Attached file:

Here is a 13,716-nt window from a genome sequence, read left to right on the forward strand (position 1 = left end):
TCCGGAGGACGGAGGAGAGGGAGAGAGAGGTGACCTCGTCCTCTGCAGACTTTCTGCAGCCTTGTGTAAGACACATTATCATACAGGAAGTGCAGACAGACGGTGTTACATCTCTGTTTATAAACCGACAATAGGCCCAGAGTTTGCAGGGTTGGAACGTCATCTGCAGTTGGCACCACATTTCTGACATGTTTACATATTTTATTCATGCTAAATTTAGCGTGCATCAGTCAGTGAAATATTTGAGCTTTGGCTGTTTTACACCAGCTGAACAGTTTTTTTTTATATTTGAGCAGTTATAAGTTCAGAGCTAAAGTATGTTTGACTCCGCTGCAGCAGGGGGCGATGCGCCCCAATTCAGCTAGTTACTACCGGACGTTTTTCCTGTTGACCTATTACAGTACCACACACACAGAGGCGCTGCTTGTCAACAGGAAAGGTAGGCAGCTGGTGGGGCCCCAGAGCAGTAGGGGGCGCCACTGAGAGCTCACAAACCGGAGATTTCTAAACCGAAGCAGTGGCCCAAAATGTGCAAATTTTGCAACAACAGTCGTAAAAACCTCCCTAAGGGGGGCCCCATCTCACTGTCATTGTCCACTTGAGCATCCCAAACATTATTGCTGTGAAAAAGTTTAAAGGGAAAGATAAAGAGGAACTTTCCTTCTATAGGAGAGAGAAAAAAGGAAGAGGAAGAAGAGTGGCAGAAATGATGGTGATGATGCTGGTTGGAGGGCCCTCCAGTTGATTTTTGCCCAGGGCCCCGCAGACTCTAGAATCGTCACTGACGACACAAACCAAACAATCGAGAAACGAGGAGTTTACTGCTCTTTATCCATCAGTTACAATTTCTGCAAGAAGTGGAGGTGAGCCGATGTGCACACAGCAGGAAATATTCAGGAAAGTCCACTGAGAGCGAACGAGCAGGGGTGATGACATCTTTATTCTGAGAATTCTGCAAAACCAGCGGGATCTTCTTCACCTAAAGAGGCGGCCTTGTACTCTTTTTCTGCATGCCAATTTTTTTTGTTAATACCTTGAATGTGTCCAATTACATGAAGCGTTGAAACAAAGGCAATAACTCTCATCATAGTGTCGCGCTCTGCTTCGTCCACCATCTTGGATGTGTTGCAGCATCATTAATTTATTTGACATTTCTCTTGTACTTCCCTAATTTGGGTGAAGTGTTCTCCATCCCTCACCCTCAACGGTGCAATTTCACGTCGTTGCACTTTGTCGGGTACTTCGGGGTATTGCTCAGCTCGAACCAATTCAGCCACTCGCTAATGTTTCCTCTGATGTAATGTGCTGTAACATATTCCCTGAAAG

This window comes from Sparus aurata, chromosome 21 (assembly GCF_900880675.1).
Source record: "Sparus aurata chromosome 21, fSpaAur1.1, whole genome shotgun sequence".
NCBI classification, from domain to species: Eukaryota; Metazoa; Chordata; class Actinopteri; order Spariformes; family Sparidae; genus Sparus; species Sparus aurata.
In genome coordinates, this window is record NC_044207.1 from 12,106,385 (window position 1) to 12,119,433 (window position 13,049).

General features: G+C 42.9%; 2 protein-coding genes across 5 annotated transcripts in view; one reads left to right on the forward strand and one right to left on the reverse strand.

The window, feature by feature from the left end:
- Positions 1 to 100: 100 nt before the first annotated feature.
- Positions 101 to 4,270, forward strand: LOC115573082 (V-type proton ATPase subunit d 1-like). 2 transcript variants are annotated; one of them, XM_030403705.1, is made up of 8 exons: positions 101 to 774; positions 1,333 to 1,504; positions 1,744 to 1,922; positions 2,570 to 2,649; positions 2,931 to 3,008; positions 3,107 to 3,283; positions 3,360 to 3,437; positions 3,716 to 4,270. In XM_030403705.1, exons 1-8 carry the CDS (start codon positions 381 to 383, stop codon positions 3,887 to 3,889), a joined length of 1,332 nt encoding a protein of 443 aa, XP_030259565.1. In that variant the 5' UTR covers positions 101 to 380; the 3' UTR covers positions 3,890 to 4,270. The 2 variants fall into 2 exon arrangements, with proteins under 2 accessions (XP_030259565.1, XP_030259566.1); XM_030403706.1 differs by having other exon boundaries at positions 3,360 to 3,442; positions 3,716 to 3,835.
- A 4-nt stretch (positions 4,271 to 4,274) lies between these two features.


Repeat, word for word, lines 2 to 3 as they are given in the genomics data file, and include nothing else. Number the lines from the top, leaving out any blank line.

TCCGGAGGACGGAGGAGAGGGAGAGAGAGGTGACCTCGTCCTCTGCAGACTTTCTGCAGCCTTGTGTAAGACACATTATCATACAGGAAGTGCAGACAGACGGTGTTACATCTCTGTTTATAAACCGACAATAGGCCCAGAGTTTGCAGGGTTGGAACGTCATCTGCAGTTGGCACCACATTTCTGACATGTTTACATATTTTATTCATGCTAAATTTAGCGTGCATCAGTCAGTGAAATATTTGAGCTTTGGCTGTTTTACACCAGCTGAACAGTTTTTTTTTATATTTGAGCAGTTATAAGTTCAGAGCTAAAGTATGTTTGACTCCGCTGCAGCAGGGGGCGATGCGCCCCAATTCAGCTAGTTACTACCGGACGTTTTTCCTGTTGACCTATTACAGTACCACACACACAGAGGCGCTGCTTGTCAACAGGAAAGGTAGGCAGCTGGTGGGGCCCCAGAGCAGTAGGGGGCGCCACTGAGAGCTCACAAACCGGAGATTTCTAAACCGAAGCAGTGGCCCAAAATGTGCAAATTTTGCAACAACAGTCGTAAAAACCTCCCTAAGGGGGGCCCCATCTCACTGTCATTGTCCACTTGAGCATCCCAAACATTATTGCTGTGAAAAAGTTTAAAGGGAAAGATAAAGAGGAACTTTCCTTCTATAGGAGAGAGAAAAAAGGAAGAGGAAGAAGAGTGGCAGAAATGATGGTGATGATGCTGGTTGGAGGGCCCTCCAGTTGATTTTTGCCCAGGGCCCCGCAGACTCTAGAATCGTCACTGACGACACAAACCAAACAATCGAGAAACGAGGAGTTTACTGCTCTTTATCCATCAGTTACAATTTCTGCAAGAAGTGGAGGTGAGCCGATGTGCACACAGCAGGAAATATTCAGGAAAGTCCACTGAGAGCGAACGAGCAGGGGTGATGACATCTTTATTCTGAGAATTCTGCAAAACCAGCGGGATCTTCTTCACCTAAAGAGGCGGCCTTGTACTCTTTTTCTGCATGCCAATTTTTTTTGTTAATACCTTGAATGTGTCCAATTACATGAAGCGTTGAAACAAAGGCAATAACTCTCATCATAGTGTCGCGCTCTGCTTCGTCCACCATCTTGGATGTGTTGCAGCATCATTAATTTATTTGACATTTCTCTTGTACTTCCCTAATTTGGGTGAAGTGTTCTCCATCCCTCACCCTCAACGGTGCAATTTCACGTCGTTGCACTTTGTCGGGTACTTCGGGGTATTGCTCAGCTCGAACCAATTCAGCCACTCGCTAATGTTTCCTCTGATGTAATGTGCTGTAACATATTCCCTGAAAG

This window comes from Sparus aurata, chromosome 21 (assembly GCF_900880675.1).